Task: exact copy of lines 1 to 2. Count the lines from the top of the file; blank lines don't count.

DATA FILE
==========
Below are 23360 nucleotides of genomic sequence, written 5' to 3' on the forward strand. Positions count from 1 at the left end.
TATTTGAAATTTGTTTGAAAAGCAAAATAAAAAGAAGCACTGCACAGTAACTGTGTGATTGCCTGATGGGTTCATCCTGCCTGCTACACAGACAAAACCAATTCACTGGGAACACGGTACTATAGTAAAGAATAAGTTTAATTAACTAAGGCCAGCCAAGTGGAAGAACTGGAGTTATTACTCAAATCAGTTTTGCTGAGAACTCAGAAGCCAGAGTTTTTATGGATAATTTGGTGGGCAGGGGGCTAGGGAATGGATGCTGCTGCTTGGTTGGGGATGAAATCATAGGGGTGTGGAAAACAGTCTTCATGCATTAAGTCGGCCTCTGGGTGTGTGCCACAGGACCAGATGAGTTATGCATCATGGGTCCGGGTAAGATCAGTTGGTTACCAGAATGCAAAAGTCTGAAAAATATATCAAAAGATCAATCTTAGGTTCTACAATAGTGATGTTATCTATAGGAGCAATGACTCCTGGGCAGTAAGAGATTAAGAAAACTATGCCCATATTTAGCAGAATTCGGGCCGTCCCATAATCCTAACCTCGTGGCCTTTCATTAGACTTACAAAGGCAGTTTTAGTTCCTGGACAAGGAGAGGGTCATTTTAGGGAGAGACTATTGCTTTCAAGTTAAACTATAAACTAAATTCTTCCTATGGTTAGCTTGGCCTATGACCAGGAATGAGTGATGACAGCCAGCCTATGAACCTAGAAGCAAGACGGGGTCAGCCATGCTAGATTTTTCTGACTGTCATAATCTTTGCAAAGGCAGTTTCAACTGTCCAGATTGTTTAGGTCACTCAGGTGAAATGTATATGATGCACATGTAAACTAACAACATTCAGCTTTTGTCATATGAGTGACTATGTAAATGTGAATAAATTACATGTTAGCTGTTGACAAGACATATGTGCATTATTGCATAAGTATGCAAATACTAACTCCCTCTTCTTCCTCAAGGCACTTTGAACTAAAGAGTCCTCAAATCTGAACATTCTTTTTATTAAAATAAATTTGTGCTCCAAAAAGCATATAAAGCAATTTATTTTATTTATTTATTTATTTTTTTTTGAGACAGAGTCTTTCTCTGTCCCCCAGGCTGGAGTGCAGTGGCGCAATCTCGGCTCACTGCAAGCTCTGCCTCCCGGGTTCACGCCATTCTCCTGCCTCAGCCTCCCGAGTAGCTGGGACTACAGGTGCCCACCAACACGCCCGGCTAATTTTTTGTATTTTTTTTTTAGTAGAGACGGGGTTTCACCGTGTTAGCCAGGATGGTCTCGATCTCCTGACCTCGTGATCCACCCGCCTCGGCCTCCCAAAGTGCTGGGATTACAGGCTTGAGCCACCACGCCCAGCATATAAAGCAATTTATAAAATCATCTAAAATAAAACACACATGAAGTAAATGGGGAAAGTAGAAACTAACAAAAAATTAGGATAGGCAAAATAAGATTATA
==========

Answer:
Below are 23360 nucleotides of genomic sequence, written 5' to 3' on the forward strand. Positions count from 1 at the left end.
TATTTGAAATTTGTTTGAAAAGCAAAATAAAAAGAAGCACTGCACAGTAACTGTGTGATTGCCTGATGGGTTCATCCTGCCTGCTACACAGACAAAACCAATTCACTGGGAACACGGTACTATAGTAAAGAATAAGTTTAATTAACTAAGGCCAGCCAAGTGGAAGAACTGGAGTTATTACTCAAATCAGTTTTGCTGAGAACTCAGAAGCCAGAGTTTTTATGGATAATTTGGTGGGCAGGGGGCTAGGGAATGGATGCTGCTGCTTGGTTGGGGATGAAATCATAGGGGTGTGGAAAACAGTCTTCATGCATTAAGTCGGCCTCTGGGTGTGTGCCACAGGACCAGATGAGTTATGCATCATGGGTCCGGGTAAGATCAGTTGGTTACCAGAATGCAAAAGTCTGAAAAATATATCAAAAGATCAATCTTAGGTTCTACAATAGTGATGTTATCTATAGGAGCAATGACTCCTGGGCAGTAAGAGATTAAGAAAACTATGCCCATATTTAGCAGAATTCGGGCCGTCCCATAATCCTAACCTCGTGGCCTTTCATTAGACTTACAAAGGCAGTTTTAGTTCCTGGACAAGGAGAGGGTCATTTTAGGGAGAGACTATTGCTTTCAAGTTAAACTATAAACTAAATTCTTCCTATGGTTAGCTTGGCCTATGACCAGGAATGAGTGATGACAGCCAGCCTATGAACCTAGAAGCAAGACGGGGTCAGCCATGCTAGATTTTTCTGACTGTCATAATCTTTGCAAAGGCAGTTTCAACTGTCCAGATTGTTTAGGTCACTCAGGTGAAATGTATATGATGCACATGTAAACTAACAACATTCAGCTTTTGTCATATGAGTGACTATGTAAATGTGAATAAATTACATGTTAGCTGTTGACAAGACATATGTGCATTATTGCATAAGTATGCAAATACTAACTCCCTCTTCTTCCTCAAGGCACTTTGAACTAAAGAGTCCTCAAATCTGAACATTCTTTTTATTAAAATAAATTTGTGCTCCAAAAAGCATATAAAGCAATTTATTTTATTTATTTATTTATTTTTTTTTGAGACAGAGTCTTTCTCTGTCCCCCAGGCTGGAGTGCAGTGGCGCAATCTCGGCTCACTGCAAGCTCTGCCTCCCGGGTTCACGCCATTCTCCTGCCTCAGCCTCCCGAGTAGCTGGGACTACAGGTGCCCACCAACACGCCCGGCTAATTTTTTGTATTTTTTTTTTAGTAGAGACGGGGTTTCACCGTGTTAGCCAGGATGGTCTCGATCTCCTGACCTCGTGATCCACCCGCCTCGGCCTCCCAAAGTGCTGGGATTACAGGCTTGAGCCACCACGCCCAGCATATAAAGCAATTTATAAAATCATCTAAAATAAAACACACATGAAGTAAATGGGGAAAGTAGAAACTAACAAAAAATTAGGATAGGCAAAATAAGATTATA